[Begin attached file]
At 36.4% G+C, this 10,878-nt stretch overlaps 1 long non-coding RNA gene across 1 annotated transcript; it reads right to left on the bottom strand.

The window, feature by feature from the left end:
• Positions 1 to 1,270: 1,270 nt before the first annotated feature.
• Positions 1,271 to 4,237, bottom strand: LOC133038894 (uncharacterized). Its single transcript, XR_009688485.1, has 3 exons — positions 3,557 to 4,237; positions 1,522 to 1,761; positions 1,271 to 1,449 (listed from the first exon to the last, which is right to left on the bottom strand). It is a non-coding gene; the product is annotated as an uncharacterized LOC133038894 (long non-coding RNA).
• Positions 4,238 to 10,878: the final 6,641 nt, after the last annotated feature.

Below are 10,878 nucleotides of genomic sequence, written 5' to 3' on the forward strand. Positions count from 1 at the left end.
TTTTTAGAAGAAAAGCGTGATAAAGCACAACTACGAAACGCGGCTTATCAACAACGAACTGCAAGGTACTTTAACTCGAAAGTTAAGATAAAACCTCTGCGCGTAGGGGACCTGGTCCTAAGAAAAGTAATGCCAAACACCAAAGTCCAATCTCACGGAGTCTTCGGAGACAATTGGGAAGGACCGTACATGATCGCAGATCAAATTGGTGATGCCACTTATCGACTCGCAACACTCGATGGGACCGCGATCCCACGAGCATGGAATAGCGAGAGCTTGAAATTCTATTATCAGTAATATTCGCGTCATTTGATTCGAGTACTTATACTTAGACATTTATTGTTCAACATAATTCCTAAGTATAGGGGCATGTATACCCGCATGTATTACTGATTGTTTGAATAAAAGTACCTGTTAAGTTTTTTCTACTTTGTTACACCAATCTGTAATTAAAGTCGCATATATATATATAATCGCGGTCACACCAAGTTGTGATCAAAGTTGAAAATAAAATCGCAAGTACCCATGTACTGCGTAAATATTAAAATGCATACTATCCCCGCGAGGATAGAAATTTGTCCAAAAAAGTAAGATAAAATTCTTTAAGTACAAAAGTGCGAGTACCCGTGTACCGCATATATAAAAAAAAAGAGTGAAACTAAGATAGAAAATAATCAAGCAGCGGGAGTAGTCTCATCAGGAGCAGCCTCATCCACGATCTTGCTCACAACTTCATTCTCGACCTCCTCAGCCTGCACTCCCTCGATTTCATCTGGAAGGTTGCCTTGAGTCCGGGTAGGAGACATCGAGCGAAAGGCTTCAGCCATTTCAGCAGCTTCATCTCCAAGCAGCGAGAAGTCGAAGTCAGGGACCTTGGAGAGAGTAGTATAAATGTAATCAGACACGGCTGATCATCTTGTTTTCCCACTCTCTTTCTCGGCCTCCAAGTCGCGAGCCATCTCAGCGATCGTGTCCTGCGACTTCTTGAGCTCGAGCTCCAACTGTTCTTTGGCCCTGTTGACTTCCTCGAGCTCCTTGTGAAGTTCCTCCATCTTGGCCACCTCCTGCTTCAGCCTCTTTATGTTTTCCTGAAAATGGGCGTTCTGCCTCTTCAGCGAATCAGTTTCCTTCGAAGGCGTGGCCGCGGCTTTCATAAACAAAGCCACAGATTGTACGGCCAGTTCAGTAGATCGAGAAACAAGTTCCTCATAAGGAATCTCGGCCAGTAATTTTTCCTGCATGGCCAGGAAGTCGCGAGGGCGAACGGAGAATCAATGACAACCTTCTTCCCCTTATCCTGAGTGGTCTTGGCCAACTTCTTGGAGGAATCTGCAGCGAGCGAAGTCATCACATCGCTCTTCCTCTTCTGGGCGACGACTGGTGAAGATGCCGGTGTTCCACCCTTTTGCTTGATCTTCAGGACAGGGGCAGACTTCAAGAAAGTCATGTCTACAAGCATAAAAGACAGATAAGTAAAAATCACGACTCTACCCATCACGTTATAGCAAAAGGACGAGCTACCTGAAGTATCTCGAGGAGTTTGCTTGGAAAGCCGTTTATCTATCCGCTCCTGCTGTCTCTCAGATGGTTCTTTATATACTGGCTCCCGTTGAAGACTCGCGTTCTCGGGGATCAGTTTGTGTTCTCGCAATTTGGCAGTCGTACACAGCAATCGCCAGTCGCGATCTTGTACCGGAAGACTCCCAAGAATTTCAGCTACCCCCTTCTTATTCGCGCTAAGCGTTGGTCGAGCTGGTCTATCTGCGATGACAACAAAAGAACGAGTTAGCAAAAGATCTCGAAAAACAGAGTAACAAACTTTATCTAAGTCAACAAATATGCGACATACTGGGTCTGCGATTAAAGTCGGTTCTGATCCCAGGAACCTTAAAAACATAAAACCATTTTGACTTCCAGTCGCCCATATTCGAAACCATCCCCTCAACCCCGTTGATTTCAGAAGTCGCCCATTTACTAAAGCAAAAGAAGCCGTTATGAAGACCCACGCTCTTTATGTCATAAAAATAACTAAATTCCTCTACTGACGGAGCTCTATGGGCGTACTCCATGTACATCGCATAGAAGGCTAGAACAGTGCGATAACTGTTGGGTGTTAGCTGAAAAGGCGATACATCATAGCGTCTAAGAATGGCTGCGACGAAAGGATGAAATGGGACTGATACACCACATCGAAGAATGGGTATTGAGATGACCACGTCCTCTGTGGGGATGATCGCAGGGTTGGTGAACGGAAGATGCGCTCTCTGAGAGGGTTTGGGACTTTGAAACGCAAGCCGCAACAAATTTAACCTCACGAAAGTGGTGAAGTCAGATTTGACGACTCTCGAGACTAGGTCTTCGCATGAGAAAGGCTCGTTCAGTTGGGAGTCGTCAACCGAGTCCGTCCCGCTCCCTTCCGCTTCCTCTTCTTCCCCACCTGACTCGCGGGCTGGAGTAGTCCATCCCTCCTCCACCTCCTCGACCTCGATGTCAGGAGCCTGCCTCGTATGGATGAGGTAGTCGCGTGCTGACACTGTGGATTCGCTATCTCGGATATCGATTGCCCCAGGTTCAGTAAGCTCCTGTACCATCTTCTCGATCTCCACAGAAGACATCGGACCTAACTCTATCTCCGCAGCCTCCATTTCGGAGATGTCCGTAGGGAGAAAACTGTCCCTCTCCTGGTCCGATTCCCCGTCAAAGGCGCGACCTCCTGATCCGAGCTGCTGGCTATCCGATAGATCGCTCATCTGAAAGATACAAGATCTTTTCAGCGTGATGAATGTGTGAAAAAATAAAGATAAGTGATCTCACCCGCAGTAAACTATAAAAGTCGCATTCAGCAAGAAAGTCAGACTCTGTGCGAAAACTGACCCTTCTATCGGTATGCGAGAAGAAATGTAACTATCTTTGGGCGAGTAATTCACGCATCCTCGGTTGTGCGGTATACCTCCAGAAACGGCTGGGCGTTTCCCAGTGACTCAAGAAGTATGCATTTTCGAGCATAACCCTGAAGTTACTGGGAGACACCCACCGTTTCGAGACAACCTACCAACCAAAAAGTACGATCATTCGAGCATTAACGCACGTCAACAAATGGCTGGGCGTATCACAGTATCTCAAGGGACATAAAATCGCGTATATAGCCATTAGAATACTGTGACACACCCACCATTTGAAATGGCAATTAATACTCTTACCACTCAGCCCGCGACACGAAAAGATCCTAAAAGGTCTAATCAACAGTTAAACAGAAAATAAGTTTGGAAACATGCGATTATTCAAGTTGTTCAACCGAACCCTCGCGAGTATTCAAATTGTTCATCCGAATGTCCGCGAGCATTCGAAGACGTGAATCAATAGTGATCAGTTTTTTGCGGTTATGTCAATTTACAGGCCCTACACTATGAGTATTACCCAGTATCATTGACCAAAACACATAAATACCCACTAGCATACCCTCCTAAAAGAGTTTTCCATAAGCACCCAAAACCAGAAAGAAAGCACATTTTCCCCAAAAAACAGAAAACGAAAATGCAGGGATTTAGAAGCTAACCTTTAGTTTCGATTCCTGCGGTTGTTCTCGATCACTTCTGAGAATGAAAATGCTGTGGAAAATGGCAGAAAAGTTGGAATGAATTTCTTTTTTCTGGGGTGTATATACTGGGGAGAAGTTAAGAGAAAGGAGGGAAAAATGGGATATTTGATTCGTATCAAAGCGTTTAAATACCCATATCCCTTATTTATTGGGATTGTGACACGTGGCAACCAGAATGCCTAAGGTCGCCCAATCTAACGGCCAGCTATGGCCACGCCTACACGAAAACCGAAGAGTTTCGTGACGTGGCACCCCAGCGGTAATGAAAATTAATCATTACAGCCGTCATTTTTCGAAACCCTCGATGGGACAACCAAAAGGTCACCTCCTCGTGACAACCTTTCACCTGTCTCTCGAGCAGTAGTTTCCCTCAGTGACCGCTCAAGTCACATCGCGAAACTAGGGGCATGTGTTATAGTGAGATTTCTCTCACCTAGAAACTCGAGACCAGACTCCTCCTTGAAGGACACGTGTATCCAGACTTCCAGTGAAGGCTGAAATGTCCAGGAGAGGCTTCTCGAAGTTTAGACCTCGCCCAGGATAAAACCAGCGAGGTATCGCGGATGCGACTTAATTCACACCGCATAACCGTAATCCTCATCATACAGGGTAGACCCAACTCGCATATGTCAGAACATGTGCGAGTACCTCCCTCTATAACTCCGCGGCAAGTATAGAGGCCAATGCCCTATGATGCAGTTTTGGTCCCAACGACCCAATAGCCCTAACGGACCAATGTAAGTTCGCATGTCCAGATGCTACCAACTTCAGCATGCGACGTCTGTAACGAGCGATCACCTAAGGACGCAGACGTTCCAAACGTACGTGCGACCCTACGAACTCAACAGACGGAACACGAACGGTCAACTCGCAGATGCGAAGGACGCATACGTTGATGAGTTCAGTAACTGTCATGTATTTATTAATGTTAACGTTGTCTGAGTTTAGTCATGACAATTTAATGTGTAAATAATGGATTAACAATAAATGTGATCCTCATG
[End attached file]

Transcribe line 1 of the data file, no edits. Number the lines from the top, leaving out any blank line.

At 36.4% G+C, this 10,878-nt stretch overlaps 1 long non-coding RNA gene across 1 annotated transcript; it reads right to left on the bottom strand.